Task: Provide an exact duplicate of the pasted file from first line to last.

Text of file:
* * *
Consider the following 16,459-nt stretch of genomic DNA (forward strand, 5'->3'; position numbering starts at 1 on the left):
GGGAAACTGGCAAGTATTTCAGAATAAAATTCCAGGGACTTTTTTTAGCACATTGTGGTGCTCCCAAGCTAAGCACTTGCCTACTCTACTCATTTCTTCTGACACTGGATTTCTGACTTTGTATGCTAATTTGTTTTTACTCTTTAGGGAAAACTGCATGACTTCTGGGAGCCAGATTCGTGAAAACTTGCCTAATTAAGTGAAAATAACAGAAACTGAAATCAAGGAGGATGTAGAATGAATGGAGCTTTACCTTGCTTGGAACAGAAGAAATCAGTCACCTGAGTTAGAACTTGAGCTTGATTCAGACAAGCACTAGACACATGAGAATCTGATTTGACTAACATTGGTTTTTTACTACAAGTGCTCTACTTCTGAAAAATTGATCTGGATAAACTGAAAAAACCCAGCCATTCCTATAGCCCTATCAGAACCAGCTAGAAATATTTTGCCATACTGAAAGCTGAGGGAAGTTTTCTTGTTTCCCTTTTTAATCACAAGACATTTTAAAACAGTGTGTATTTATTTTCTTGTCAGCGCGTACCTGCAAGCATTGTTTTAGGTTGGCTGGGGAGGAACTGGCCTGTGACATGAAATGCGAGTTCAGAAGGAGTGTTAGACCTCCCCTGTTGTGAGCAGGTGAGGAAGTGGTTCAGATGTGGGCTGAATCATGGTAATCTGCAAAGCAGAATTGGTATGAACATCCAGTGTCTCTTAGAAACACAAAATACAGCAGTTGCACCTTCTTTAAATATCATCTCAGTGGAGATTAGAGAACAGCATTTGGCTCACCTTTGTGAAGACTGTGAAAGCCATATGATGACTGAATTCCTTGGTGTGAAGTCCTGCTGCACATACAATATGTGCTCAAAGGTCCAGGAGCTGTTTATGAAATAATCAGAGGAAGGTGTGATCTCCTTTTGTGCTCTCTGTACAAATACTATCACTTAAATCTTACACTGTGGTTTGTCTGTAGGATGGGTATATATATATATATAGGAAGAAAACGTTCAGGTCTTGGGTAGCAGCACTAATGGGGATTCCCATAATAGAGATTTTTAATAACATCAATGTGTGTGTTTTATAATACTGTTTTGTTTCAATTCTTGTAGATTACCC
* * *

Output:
Consider the following 16,459-nt stretch of genomic DNA (forward strand, 5'->3'; position numbering starts at 1 on the left):
GGGAAACTGGCAAGTATTTCAGAATAAAATTCCAGGGACTTTTTTTAGCACATTGTGGTGCTCCCAAGCTAAGCACTTGCCTACTCTACTCATTTCTTCTGACACTGGATTTCTGACTTTGTATGCTAATTTGTTTTTACTCTTTAGGGAAAACTGCATGACTTCTGGGAGCCAGATTCGTGAAAACTTGCCTAATTAAGTGAAAATAACAGAAACTGAAATCAAGGAGGATGTAGAATGAATGGAGCTTTACCTTGCTTGGAACAGAAGAAATCAGTCACCTGAGTTAGAACTTGAGCTTGATTCAGACAAGCACTAGACACATGAGAATCTGATTTGACTAACATTGGTTTTTTACTACAAGTGCTCTACTTCTGAAAAATTGATCTGGATAAACTGAAAAAACCCAGCCATTCCTATAGCCCTATCAGAACCAGCTAGAAATATTTTGCCATACTGAAAGCTGAGGGAAGTTTTCTTGTTTCCCTTTTTAATCACAAGACATTTTAAAACAGTGTGTATTTATTTTCTTGTCAGCGCGTACCTGCAAGCATTGTTTTAGGTTGGCTGGGGAGGAACTGGCCTGTGACATGAAATGCGAGTTCAGAAGGAGTGTTAGACCTCCCCTGTTGTGAGCAGGTGAGGAAGTGGTTCAGATGTGGGCTGAATCATGGTAATCTGCAAAGCAGAATTGGTATGAACATCCAGTGTCTCTTAGAAACACAAAATACAGCAGTTGCACCTTCTTTAAATATCATCTCAGTGGAGATTAGAGAACAGCATTTGGCTCACCTTTGTGAAGACTGTGAAAGCCATATGATGACTGAATTCCTTGGTGTGAAGTCCTGCTGCACATACAATATGTGCTCAAAGGTCCAGGAGCTGTTTATGAAATAATCAGAGGAAGGTGTGATCTCCTTTTGTGCTCTCTGTACAAATACTATCACTTAAATCTTACACTGTGGTTTGTCTGTAGGATGGGTATATATATATATATAGGAAGAAAACGTTCAGGTCTTGGGTAGCAGCACTAATGGGGATTCCCATAATAGAGATTTTTAATAACATCAATGTGTGTGTTTTATAATACTGTTTTGTTTCAATTCTTGTAGATTACCC